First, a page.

Two new planets orbiting other stars have recently been discovered using NASA’s orbiting Kepler telescope. And while every new planet discovery is pretty amazing, normally two more add to the hundreds already confirmed wouldn’t really be newsworthy. However, these two weren’t discovered by professional astronomers! They were found by members of the Planet Hunters “citizen scientists” team; regular folks who have volunteered to sift through data returned by the observatory in hopes of finding far-flung worlds.
One of the planets found orbits its star with a period of just under 10 days, and the other orbits a second star in just under 50 days. Both are much more massive than Earth; the first is 2.65 times and the second over 8 times our diameter. The relatively lower mass means the first one might be rocky (as opposed to a gas giant) but the short period means it’s hot, far hotter than Earth.
Both planets transit their stars as seen from Earth. In other words, they pass directly in front of their stars from our point of view, blocking the light a wee bit. This drop can be measured, and the planet detected. By knowing how big the star is (a dwarf, a giant, whatever) the period of the planet can be found, and the size of the planet can be determined by how much light is blocked, too.
The Kepler observatory is staring at about 100,000 stars all the time to look for these mini-eclipses, and astronomers use a fleet of software to automatically tag suspicious changes in starlight. But it’s pretty hard to look through all the potential planet data, and that’s why Planet Hunters was set up: let people go through the data themselves, using their keen eyes and powerful brains to look for anything that might be a planet.
And it worked! The two planets discovered were just announced in a paper led by the Kepler team (PDF). Here’s a plot showing one of the transits:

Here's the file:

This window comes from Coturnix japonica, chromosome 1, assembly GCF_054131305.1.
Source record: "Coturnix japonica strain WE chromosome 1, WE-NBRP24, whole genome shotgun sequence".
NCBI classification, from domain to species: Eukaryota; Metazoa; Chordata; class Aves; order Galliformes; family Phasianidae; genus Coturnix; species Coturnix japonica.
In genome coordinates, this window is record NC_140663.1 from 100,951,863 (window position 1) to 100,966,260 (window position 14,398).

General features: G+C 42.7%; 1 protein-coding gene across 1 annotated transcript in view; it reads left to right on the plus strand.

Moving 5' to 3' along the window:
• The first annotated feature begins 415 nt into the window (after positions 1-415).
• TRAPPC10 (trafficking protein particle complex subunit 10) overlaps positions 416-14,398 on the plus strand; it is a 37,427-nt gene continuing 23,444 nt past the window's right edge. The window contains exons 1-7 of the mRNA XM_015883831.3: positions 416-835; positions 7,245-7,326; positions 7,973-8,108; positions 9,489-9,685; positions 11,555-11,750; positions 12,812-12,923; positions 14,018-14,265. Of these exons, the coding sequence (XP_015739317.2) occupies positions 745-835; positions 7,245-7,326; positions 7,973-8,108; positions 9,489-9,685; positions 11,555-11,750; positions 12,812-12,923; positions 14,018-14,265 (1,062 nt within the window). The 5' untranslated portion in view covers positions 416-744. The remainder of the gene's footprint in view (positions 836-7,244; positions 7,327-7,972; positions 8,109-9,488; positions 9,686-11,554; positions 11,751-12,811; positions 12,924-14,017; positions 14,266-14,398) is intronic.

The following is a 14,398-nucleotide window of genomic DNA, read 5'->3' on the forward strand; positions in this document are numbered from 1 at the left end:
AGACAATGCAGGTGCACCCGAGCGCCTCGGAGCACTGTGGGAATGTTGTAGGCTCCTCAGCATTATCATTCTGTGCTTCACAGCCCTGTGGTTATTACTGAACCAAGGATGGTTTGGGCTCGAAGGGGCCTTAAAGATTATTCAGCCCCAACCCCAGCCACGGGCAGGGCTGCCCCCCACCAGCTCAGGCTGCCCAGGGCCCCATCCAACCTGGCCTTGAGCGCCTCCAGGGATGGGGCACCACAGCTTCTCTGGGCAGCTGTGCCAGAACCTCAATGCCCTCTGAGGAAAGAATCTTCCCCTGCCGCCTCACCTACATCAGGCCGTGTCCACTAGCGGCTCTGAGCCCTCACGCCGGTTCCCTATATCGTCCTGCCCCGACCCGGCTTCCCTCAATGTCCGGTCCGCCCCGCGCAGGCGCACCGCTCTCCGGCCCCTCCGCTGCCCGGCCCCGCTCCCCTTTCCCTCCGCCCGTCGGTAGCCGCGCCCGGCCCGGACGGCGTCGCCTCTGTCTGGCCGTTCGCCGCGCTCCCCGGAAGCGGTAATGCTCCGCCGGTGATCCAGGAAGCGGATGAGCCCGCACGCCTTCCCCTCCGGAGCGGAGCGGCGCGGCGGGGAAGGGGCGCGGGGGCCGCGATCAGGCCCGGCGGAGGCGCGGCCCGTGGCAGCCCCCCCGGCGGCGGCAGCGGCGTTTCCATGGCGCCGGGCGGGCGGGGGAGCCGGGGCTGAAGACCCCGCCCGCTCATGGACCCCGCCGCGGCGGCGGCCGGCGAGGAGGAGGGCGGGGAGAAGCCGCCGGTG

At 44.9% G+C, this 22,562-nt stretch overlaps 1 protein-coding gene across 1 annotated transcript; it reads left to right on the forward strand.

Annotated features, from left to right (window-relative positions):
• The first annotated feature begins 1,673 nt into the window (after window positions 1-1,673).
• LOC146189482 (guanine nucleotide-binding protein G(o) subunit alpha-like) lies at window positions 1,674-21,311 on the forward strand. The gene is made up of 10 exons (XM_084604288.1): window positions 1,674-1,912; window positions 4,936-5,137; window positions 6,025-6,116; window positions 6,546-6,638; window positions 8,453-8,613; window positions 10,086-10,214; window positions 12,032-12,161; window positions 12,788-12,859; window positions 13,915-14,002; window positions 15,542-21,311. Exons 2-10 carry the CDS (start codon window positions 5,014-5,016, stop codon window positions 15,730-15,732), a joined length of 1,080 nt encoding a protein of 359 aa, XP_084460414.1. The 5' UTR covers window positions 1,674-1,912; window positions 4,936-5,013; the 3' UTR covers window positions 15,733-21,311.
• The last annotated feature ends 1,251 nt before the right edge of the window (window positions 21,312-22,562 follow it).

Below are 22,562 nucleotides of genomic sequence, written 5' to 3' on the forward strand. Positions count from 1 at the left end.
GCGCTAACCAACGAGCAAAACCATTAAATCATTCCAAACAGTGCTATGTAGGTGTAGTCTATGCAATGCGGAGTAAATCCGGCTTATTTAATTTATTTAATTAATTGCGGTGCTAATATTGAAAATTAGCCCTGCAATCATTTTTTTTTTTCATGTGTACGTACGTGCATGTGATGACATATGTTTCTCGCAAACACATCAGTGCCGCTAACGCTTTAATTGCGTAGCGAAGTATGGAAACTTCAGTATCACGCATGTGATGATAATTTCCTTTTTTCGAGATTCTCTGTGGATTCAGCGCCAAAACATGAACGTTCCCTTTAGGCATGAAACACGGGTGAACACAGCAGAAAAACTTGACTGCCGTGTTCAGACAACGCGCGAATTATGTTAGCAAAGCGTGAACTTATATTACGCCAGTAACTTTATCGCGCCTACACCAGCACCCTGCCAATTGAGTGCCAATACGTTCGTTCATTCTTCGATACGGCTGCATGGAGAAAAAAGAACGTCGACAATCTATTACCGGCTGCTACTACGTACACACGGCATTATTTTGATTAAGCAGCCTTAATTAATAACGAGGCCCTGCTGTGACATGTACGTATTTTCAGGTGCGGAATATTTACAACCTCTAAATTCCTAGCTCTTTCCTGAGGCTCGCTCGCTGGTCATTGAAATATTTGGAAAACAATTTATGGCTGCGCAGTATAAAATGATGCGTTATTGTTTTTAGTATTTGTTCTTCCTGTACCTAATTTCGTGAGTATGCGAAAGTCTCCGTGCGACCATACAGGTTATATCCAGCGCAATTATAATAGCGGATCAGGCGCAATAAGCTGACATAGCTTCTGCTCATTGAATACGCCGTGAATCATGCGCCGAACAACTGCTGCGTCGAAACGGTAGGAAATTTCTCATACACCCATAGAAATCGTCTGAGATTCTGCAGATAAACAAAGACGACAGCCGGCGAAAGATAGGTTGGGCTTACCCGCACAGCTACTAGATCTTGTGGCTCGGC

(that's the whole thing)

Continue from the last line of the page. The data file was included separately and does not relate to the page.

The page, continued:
That’s the data for KIC 10905746, the 2.65 Earth-mass planet with the 10 day orbital period. The top half shows the brightness as measured by Kepler; the star is a variable star which means it changes its own intrinsic brightness with a period of every few days. That makes this a difficult target! The red lines mark the transits spotted by the planet hunters; you can see where the brightness dips more than usual. Hard to see, aren’t they? But once you get the period of the planet, you can then “fold” the data, cutting it up into time intervals based on that period. Observations that were taken at different times – but show the planet in the same position relative to the star (for example, every time the planet is right in the middle of the transit) – can then be added together, cleaning up the noise. That’s in the bottom half, which shows all the transits stacked up (and with the star’s own changes mathematically removed). The dimming of the star’s light is much more clear – the red line is the best fit to the event. But note the scale: the planet only blocks 0.2% of the star’s light! It’s pretty amazing that we can see it at all.
Remarkably, both stars in this case were flagged as potential planet-bearers by the software, but also removed from the list to make followup observations by the same code! In the case of the star shown, it’s because the star was thought to be a giant near the end of its life, making followup observations and analysis too difficult. However, the human brain is pretty good at his sort of thing, and several people on the Planet Hunters site picked out the planetary transit.
I’ll note that the planet orbiting the binary star announced last week was also spotted by a Planet Hunter! The Kepler team had already spotted it as well, so they get the credit, but still. It doesn’t take a professional to find even the really weird planets out there.
Pretty cool, and good indicator that this citizen scientist project has a bright (or very slightly dimmed, I suppose) future ahead of it. And you can still participate! All you have to do is go to the Planet Hunters website, sign up, and get cracking. Who knows? Maybe you’ll find another world…
… and I have to wonder. An Earth-like planet orbiting a Sun-like star will have a very weak transit. A computer would have a very hard time picking that out of the data, but we humans are pattern-finding machines. Will the first exoEarth be found by a professional astronomer, or instead by some science enthusiast who decided one day to check out this Planet Hunters thing…?
Image credit: transit art: ESO/L. Calçada